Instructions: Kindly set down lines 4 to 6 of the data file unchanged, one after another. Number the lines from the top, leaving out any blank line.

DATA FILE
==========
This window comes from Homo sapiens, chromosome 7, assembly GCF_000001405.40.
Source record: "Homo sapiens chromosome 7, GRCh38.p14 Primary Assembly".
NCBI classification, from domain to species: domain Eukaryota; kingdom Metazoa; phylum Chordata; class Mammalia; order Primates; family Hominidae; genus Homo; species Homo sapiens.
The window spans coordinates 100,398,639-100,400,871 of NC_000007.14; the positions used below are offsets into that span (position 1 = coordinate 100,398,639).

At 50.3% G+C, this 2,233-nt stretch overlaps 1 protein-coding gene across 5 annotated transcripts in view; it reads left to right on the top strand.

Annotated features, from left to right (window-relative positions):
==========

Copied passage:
The window spans coordinates 100,398,639-100,400,871 of NC_000007.14; the positions used below are offsets into that span (position 1 = coordinate 100,398,639).

At 50.3% G+C, this 2,233-nt stretch overlaps 1 protein-coding gene across 5 annotated transcripts in view; it reads left to right on the top strand.

Annotated features, from left to right (window-relative positions):